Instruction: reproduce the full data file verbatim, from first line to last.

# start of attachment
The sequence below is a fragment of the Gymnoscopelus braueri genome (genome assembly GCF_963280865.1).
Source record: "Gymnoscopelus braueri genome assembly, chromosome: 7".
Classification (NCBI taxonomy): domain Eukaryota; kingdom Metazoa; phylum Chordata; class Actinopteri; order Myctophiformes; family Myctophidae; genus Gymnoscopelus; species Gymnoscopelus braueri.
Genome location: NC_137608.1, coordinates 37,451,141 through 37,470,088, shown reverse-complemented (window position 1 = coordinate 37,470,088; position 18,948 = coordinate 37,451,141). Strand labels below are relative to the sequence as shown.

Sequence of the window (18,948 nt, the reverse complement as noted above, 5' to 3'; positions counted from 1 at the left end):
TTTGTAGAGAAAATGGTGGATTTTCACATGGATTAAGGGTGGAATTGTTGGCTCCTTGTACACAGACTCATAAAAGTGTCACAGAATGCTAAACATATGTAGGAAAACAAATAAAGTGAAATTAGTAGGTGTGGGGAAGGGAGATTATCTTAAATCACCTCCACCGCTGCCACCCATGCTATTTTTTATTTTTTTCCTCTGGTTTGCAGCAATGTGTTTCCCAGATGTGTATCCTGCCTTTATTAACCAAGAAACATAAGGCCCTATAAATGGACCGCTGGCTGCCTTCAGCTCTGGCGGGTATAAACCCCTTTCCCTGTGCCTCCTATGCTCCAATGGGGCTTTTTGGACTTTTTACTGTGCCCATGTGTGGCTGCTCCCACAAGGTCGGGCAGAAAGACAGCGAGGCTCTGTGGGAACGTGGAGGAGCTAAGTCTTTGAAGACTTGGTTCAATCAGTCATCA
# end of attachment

The sequence below is a fragment of the Gymnoscopelus braueri genome (genome assembly GCF_963280865.1).
Source record: "Gymnoscopelus braueri genome assembly, chromosome: 7".
Classification (NCBI taxonomy): domain Eukaryota; kingdom Metazoa; phylum Chordata; class Actinopteri; order Myctophiformes; family Myctophidae; genus Gymnoscopelus; species Gymnoscopelus braueri.
Genome location: NC_137608.1, coordinates 37,451,141 through 37,470,088, shown reverse-complemented (window position 1 = coordinate 37,470,088; position 18,948 = coordinate 37,451,141). Strand labels below are relative to the sequence as shown.

Sequence of the window (18,948 nt, the reverse complement as noted above, 5' to 3'; positions counted from 1 at the left end):
TTTGTAGAGAAAATGGTGGATTTTCACATGGATTAAGGGTGGAATTGTTGGCTCCTTGTACACAGACTCATAAAAGTGTCACAGAATGCTAAACATATGTAGGAAAACAAATAAAGTGAAATTAGTAGGTGTGGGGAAGGGAGATTATCTTAAATCACCTCCACCGCTGCCACCCATGCTATTTTTTATTTTTTTCCTCTGGTTTGCAGCAATGTGTTTCCCAGATGTGTATCCTGCCTTTATTAACCAAGAAACATAAGGCCCTATAAATGGACCGCTGGCTGCCTTCAGCTCTGGCGGGTATAAACCCCTTTCCCTGTGCCTCCTATGCTCCAATGGGGCTTTTTGGACTTTTTACTGTGCCCATGTGTGGCTGCTCCCACAAGGTCGGGCAGAAAGACAGCGAGGCTCTGTGGGAACGTGGAGGAGCTAAGTCTTTGAAGACTTGGTTCAATCAGTCATCA